About the Project

GlioStem is the first product of its kind to be verified for basic research purposes and available from Celluminova. The basic idea is to develop new tools for detection and isolation of different stem cell and progenitor types in the developing organism and in tumors to facilitate studies on single cell basis 0f the character of the individual progenitors and stem cells.

The Nobel prize in physics 2014 was awarded three scientists for the invention of blue light emitting diodes, LEDs. Notably, certain polymers, polythiophenes or oligothiophenes (LCOs), can function as single molecule LEDs. LCOs are able to cross physiological cell membranes without additional reagents and to illuminate when interacting with certain biological structures, such as amyloid. LCOs can therefore also be used to specifically detect certain cell types. We have screened numerous LCOs of different length, structure, and general characteristics, to investigate whether these could be used for detection of various stem cell types. We have generated and characterized a novel LCO called GlioStem, that specifically detects embryonic mammalian neural as well as stem cell-like cells derived from rat glioma (C6) and human glioblastoma multiforme, and we propose that GlioStem is more sensitive and specific than current methods, e.g., CD133 or CD44 antibodies. GlioStem passes the cell membrane without any additional reagent or modification, and within a maximum of 10 minutes specifically detects embryonic neural stem cells from rats and iPS-derived neural progenitors from humans, as well as stem cell-like cells from rat C6 glioma and from human glioblasome multiforme – but no other tested cell types – in vitro by omitting fluorescence at a wavelength similar to GFP (green fluorescent protein) without any modulation of the cells, just by simple administration of the molecule by a pipette or spray to the cell culture in the existing media. We can further very efficiently specifically sort out these cell types from mixed cell populations by cell sorting techniques (FACS).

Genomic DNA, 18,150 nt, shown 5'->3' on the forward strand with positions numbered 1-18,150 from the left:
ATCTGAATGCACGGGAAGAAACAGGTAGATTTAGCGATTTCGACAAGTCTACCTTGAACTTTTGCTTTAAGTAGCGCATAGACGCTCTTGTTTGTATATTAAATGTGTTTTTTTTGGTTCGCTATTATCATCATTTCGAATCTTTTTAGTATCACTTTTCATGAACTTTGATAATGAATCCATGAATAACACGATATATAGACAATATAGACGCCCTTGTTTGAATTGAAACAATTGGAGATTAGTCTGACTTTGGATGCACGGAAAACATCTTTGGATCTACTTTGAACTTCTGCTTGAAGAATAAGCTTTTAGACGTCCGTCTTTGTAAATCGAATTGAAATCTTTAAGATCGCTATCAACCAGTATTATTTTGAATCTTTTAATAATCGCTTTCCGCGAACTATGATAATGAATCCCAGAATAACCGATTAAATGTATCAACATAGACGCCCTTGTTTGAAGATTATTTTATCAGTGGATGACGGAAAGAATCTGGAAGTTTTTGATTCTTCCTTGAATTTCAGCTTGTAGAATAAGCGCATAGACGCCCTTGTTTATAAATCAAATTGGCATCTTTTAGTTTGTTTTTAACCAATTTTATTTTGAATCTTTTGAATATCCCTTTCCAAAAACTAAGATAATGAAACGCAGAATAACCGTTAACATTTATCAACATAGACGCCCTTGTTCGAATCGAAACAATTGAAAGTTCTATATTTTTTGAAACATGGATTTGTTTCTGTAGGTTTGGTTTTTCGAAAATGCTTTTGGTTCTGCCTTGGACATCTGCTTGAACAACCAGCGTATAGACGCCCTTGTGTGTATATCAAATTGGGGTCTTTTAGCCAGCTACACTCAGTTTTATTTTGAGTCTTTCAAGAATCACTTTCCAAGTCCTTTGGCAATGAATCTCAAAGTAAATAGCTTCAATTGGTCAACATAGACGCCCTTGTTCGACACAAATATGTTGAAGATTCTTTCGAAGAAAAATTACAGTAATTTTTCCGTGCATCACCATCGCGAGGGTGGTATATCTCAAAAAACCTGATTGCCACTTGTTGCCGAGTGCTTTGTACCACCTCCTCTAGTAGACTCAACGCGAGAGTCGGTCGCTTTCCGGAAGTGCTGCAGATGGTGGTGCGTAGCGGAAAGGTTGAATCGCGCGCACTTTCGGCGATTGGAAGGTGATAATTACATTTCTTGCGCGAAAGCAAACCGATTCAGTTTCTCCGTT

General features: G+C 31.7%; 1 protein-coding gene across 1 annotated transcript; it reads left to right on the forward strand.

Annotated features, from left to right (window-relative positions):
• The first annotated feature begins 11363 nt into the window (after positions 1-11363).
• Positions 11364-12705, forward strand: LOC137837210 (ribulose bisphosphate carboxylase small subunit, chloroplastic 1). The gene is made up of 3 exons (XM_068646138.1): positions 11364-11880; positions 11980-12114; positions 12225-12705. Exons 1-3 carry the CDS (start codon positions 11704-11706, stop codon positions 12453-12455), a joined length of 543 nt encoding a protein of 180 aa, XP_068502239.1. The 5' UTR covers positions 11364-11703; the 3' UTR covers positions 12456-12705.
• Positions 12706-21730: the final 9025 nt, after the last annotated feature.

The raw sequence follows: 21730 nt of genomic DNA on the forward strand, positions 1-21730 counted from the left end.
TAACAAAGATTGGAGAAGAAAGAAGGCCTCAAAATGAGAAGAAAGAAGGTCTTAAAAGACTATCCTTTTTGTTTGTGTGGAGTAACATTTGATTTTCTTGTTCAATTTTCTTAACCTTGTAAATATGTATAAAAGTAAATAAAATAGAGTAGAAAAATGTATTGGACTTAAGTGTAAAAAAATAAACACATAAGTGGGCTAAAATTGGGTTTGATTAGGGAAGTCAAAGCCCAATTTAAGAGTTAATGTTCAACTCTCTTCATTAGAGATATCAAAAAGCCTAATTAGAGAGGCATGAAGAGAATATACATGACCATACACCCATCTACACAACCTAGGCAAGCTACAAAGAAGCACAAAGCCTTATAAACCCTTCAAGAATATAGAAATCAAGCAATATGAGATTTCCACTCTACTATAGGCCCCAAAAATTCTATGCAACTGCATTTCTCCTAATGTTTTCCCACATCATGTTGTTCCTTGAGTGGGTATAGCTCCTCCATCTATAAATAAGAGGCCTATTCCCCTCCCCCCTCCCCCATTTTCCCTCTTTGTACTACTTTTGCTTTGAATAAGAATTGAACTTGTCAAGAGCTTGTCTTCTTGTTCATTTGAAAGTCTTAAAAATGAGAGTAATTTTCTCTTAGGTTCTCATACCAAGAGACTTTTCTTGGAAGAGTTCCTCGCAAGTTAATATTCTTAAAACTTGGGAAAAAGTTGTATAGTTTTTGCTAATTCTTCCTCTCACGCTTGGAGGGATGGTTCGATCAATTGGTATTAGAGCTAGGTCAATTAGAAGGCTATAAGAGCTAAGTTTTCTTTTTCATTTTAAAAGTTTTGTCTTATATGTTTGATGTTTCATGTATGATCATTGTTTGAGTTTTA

References to figures: 
Karaca et al, Exp Cell Res, 2015
Lewicka et al, Biomaterials, 2012
Teixeira et al, Biomaterials, 2009